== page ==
I have a 2012 Chev Traverse AWD with 30,000 miles. Had a bad flat and went to a franchise tire dealer to repair the flat. They reported that the flat was not repairable (two big a hole). They then required me to purchase 4 new tires because “your not allowed to replace just one or two tires on an AWD vehicle”. Can anyone tell me why this is so?
They also told me that the new tires had a full road hazard warranty which meant that if this should happen again the tires would be replaced for free. My wife asked me a good question that I had not thought of… Does that mean that if I have one bad tire that they will replace all 4 for free?
Check the vehicle owners manual for tire replacement recommendations. If it does recommend that all four tires need to be of the same circumference, tire shops can shave down a new tire so it matches the circumference of the other tires.
All tire warranty’s are pro-rated. This means that if a road hazard damages a tire, the tread of the tire is measured for wear. So if there’s 50% tread wear on the damaged tire, you pay half the price of a new tire to have it replaced. But then you’re back at the situation where you can’t put a new tire on the vehicle that has three worn tires.
They aren’t going to replace four tires if one is bad-just the bad tire. Then you’ll have to buy the other three. That’s why I didn’t buy an AWD, to have to replace all the tires if one is bad.
how many miles were on the tires when 1 was damaged?
I have heard of tires being shaved down to match the wear, other people have gotten used tires of a similar tread depth, same make and model of course. Call them and ask them what their policy is, that is the only way to know for sure. Glad you are thinking of this in advance of any problems.
Two options with AWD: replace all 4 tires so that the diameter is the same or buy one tire and have it shaved to the same wear level as the other 3 tires. Since these are probably to original equipment tires, there is probably less than half the life remaining. I can’t see the tires from ere, but replacing all 4 seems reasonable.
The tires have to be nearly the same diameter or the drive system might be damaged. One revolution on a new tire 1.2" longer than on the same tire with just 3/16" wear. The wheels are propelled by axles that should rotate once to prevent excessive forces on the drive components.One new wheel can’t rotate once fully when all the others do. That results in excessive forces that will damage your SUV.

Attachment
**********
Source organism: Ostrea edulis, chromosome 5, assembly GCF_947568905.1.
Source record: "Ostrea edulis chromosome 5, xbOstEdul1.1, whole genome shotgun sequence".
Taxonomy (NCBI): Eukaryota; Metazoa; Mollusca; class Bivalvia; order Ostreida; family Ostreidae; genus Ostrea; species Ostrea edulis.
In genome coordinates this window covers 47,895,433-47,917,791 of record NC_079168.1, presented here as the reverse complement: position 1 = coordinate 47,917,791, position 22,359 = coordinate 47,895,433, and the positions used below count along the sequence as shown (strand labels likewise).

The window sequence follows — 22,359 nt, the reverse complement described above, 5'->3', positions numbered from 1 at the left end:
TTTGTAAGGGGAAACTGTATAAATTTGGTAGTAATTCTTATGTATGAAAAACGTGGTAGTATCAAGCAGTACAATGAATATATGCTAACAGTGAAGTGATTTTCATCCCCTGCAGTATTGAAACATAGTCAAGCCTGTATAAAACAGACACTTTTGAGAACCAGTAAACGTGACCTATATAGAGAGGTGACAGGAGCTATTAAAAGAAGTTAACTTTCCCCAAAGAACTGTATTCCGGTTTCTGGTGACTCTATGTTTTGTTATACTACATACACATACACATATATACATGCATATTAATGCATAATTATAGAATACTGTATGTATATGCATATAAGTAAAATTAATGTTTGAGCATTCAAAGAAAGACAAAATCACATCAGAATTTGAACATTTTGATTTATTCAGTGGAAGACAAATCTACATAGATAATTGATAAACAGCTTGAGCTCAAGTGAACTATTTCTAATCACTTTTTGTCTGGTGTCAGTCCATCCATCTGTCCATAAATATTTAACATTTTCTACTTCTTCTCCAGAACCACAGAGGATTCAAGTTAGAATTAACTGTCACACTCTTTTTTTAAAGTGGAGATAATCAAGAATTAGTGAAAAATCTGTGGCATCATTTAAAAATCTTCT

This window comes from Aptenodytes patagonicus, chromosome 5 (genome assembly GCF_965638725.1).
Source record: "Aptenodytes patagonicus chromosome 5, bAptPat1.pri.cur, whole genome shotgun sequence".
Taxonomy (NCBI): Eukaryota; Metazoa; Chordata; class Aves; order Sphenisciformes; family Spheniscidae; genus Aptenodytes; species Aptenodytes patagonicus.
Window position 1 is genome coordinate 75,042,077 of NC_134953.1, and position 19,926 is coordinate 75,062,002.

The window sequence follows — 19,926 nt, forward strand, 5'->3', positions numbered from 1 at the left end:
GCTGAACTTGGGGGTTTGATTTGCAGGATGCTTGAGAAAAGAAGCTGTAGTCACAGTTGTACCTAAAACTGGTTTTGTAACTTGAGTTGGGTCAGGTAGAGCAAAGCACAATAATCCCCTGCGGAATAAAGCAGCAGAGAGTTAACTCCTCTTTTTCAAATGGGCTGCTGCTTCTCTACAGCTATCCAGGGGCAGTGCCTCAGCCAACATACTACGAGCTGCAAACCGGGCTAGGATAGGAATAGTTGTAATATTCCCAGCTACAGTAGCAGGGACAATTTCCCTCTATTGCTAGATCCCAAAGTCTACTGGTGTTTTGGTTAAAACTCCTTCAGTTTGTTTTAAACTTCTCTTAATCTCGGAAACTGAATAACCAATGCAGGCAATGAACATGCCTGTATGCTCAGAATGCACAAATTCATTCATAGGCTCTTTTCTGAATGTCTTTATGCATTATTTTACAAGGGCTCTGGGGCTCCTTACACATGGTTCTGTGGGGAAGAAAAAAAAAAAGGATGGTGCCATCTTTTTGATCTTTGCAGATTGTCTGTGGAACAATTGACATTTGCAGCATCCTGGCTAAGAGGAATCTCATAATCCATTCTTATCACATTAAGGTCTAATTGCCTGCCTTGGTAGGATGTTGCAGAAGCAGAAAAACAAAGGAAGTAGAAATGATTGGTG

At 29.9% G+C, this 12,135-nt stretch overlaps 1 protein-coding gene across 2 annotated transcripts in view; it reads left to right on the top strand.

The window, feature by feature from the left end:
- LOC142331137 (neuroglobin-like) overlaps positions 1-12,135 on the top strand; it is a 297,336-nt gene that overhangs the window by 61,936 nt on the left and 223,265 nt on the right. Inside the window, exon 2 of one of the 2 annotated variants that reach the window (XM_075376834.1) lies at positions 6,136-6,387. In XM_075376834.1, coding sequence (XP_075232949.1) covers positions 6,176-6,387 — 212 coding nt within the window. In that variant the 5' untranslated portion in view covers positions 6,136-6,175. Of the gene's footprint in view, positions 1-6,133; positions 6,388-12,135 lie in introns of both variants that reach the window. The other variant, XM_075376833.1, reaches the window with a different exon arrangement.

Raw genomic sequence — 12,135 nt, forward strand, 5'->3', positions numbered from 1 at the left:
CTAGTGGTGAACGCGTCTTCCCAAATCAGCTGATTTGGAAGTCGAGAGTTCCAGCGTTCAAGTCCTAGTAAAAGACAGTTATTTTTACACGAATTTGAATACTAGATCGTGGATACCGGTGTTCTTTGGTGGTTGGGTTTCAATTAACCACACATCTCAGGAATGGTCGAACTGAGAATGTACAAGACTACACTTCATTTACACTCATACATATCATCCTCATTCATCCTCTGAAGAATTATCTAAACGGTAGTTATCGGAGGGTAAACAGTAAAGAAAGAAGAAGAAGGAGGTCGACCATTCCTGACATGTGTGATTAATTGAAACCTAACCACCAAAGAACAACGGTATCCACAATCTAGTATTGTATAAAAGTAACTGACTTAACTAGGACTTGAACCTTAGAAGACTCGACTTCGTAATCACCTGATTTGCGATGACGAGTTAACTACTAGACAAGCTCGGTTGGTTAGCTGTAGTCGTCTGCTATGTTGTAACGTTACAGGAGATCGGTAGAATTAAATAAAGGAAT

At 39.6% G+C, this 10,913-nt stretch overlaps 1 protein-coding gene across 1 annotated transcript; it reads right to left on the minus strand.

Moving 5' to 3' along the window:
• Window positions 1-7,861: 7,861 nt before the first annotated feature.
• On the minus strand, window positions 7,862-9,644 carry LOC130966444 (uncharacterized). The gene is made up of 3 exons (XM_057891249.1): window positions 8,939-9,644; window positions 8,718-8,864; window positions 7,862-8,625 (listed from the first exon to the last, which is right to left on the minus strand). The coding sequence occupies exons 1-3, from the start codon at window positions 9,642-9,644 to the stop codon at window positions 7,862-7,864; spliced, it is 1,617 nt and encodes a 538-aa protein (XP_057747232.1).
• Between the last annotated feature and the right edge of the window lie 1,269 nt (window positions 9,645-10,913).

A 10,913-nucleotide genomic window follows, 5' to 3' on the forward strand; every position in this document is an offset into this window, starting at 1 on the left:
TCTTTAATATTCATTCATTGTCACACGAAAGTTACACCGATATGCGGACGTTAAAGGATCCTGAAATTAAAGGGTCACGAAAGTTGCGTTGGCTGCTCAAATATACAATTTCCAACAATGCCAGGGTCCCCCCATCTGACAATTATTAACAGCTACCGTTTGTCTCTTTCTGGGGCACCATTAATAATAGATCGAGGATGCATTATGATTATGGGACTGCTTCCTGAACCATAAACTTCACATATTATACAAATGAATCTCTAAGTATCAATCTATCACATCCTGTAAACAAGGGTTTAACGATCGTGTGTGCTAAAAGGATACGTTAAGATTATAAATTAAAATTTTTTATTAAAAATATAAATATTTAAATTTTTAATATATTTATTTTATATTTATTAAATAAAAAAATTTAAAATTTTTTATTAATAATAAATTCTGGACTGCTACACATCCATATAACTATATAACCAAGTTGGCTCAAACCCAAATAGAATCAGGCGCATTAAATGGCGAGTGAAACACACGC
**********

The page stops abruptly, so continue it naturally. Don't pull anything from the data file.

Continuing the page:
@Bing I purchased such a warranty from Firestone and asked the very question about AWD and four tires. They said yes and did end up replacing four tires when one was torn on manhole at about 60% life. The installation charges did bite though but sure made the $60 tire hazard feel well worth it and they adjusted the value so I paid a pro-rated value on tires. Not sure if I’d do that again however each tire on that car were $150/each.
“your not allowed to replace just one or two tires on an AWD vehicle”
Allowed? This is a free country and you’re “allowed” to do what you want with your car and tires.
But as others have said, on an AWD vehicle it is important to have all 4 tires within approx 3/32" tread depth of each other. Now driving for a short while on a spare or different tire won’t ruin anything, but driving on mismatched tires for thousands of miles can damage the chain/gears/coupling of your AWD system. Better to spend a few hundred on tires than a few thousand on transmission or transfer case repair a year from now.
There are also other options to 4 new tires as the others have pointed out above. But at 30,000 miles your original tires were likely half gone anyway. You did the right thing.
The tire dealers are milking this “you must buy 4 new tires” thing to the MAX…The four tires on the ground must be the same circumference. They don’t have to be four new tires…But four new tires is always the recommendation because it’s the most profitable solution…
There’s a dual edged sword here.
On the one side, there are AWD units that are pretty tolerant of differences in rolling diameter.
On the other side, there are AWD units that are pretty intolerant of differences in diameter - and if one of those fails, the cost to fix is pretty steep!
The problem is that most tire dealers don’t know which are which. To complicate matters, it isn’t always noted in the owners manuals. The only solution for tire dealers to take the safe route and insist than all 4 tires be replaced. That way, if the AWD unit fails, it wasn’t their fault. The fact that there is extra profit for the tire dealer is just a positive incentive.